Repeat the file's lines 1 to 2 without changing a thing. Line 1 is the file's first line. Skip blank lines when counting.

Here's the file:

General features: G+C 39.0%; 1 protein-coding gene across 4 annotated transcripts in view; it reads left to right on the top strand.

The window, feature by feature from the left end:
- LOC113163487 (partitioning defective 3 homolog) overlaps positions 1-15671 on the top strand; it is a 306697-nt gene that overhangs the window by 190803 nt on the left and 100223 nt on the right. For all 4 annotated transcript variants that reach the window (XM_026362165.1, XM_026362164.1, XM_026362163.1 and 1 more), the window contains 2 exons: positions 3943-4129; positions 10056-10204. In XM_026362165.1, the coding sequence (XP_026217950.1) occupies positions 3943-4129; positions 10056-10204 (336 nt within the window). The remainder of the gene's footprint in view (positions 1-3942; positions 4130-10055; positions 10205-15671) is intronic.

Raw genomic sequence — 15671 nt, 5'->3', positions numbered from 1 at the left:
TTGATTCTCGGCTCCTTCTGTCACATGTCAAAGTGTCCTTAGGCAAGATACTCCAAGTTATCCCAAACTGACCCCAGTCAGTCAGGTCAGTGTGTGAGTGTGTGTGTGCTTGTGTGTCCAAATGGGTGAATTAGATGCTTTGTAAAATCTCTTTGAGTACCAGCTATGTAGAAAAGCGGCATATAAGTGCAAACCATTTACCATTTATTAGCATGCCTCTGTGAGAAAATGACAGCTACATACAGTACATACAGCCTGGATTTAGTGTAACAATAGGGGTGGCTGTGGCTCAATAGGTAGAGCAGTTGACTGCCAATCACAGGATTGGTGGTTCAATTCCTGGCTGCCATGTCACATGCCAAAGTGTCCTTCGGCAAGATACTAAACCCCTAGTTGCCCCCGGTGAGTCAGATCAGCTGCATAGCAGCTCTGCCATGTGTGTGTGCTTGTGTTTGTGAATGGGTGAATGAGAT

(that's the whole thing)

General features: G+C 39.0%; 1 protein-coding gene across 4 annotated transcripts in view; it reads left to right on the top strand.

The window, feature by feature from the left end: